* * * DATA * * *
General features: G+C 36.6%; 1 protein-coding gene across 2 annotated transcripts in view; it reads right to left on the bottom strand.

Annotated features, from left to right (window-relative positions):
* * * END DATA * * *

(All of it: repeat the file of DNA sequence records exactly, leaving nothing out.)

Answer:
General features: G+C 36.6%; 1 protein-coding gene across 2 annotated transcripts in view; it reads right to left on the bottom strand.

Annotated features, from left to right (window-relative positions):